The Slovenia Times

Partnership from Afar



"There isn't a country in the world that has build as much infrastructure in the last 30 years as China has," Fu Ying was quoted as saying by the Slovenian newswire. "We have the most modern technology in infrastructure building and this is what is most needed in the Balkans."
"The question for [China] is how to transfer the good political relationship into concrete business ties," Fu said on the sidelines of the Bled Strategic Forum, adding that this would be the priority area for the Chinese embassy in Ljubljana.

Many opportunities

According to Ying, this has topped the agenda of her two visits to Slovenia this year. On both, she was accompanied by strong business delegations. Talks explored possible cooperation in the development of roads and ports.
The deputy foreign minister believes that Slovenia could act as a springboard for Chinese investments in the Western Balkans, as well as being a partner to Chinese companies in joint ventures in the region. "Slovenia has extensive regional outreach and is competitive in auto parts manufacturing, chemical and pharmaceutical industries," she argued.
The delegation accompanying Fu to the Bled Strategic Forum included representatives of energy, machinery, telecommunications and financial sectors. "This shows the great interest of the Chinese business community in Slovenia and the region," said Fu.
As part of her discussions at the Bled Strategic Forum, the Chinese official highlighted that "Europe as a whole needs to learn how to accept investment from developing countries" such as China, which are only now beginning to invest abroad.

Partnership is key

Ying participated in a roundtable discussion at the forum that tackled the issues of what is to be expected in the future in terms of shifting world powers and the economic crisis. She said that conferences such as the one in Bled are an opportunity for Chinese businesses to learn about the ways of investment in the West and for domestic business officials to get acquainted with Chinese investors.
Ying explained that China's guiding principle in international relations is partnership, emphasising that her country does not believe the current trends represent a power shift from West to East but a diffusion of power.
"We see the world is in a period of diffusion - you see the capital, technologies, the market is diffusing from the centre to the wider area," she said, highlighting the growing role of the BRIC and African countries in international relations and trade.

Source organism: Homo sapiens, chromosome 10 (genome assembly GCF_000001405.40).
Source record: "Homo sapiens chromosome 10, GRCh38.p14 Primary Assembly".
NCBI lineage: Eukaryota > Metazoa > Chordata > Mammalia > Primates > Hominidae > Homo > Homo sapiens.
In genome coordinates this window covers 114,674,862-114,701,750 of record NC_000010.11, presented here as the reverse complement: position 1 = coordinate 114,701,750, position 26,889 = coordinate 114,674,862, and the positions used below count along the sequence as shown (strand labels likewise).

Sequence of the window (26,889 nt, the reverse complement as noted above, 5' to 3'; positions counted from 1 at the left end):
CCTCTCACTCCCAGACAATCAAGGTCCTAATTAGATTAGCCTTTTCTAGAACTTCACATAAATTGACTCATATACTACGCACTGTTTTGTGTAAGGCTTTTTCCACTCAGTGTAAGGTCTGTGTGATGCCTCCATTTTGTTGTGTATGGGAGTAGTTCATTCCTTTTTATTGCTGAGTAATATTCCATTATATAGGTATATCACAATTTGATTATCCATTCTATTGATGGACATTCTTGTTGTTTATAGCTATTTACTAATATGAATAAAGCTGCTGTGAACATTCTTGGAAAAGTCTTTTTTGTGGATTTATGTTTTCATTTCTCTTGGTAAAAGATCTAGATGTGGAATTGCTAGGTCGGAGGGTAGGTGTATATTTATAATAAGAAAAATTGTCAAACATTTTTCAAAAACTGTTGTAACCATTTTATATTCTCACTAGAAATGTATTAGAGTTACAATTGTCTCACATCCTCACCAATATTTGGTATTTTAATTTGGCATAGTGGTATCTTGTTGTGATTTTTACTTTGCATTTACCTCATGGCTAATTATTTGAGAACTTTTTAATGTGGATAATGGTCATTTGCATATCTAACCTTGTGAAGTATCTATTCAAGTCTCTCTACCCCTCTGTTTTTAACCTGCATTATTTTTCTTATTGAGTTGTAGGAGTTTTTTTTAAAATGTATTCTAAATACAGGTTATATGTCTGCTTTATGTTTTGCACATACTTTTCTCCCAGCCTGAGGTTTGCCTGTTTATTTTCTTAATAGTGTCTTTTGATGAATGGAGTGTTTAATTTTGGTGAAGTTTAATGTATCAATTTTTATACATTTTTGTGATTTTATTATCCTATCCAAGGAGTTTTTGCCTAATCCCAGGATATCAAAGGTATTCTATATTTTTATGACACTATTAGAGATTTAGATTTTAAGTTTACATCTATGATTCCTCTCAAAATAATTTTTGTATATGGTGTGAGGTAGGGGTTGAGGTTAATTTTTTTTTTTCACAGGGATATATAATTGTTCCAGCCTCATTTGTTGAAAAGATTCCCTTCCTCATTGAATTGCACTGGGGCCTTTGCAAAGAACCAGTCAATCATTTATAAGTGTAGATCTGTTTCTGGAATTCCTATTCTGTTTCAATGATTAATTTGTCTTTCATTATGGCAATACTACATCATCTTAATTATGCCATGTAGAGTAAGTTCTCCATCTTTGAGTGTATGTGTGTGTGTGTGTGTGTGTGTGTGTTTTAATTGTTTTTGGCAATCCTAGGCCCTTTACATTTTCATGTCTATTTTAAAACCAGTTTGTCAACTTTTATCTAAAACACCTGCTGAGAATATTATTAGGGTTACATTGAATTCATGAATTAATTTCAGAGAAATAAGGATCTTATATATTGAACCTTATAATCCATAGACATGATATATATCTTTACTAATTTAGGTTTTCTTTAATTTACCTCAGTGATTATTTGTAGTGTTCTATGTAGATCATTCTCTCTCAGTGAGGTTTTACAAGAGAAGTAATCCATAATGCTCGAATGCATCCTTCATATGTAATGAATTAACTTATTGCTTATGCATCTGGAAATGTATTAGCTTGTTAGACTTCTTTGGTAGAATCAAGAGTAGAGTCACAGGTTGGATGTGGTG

As part of this, Ying sees a need to "reform the [economic model] which was built after World War II, which accommodated only one billion people. We need to accommodate more now."
But she stressed this must be done by peaceful means. "We don't believe in a shift through a form of revolution or war or conflict... The reforms that are necessary will have to take place through negotiations and dialogue," she said, highlighting the G20 as an important forum in this direction.

A strong West

Moreover, she added that such a process cannot succeed without a strong West. "For negotiated dialogue changes, we need to have strong partners. The weaknesses in the older developed countries are not going to benefit the newly emerging countries at all."
"That's why we are part of the effort to promote economic recovery in those countries," Yu continued. "We provide charter bonds, we invest, we promote trade. It is important that these countries come out of the difficulties as soon as possible in order to join this trend of peaceful development."

Lessons to learn

She said that the current financial predicament of the West is also an important learning exercise for China as it progresses down the road of development.
"We want to learn the lessons from these countries, because most of the countries in trouble are post-industrial countries. The problems they confront might occur in China one day. So we need to see how they come out of it and how they address the problems."
Chinese government is also keen to help Slovenians learn lessons about its own country. A November trip to the country has been organised by the Chinese Confucius institute in Ljubljana in cooperation with the Shanghai Institute of Foreign Trade.
Those participating in the trip will have a chance to visit the cities of Shanghai, Nantong and Suzhou. The excursion is designed primarily for company owners, directors and employees of small and medium-sized Slovenian companies that are already operating internationally or are thinking about expanding their business. Those who decide to take part in the trip will most certainly make valuable contacts as well as learn about doing business in the Chinese market and with Chinese partners.
Many of the world's countries are ahead of Slovenia in exploiting the opportunities presented by China. But if Fu Ying's recent visit is anything to go by, there is a dedication in both countries to strengthening what could be a very fruitful relationship.


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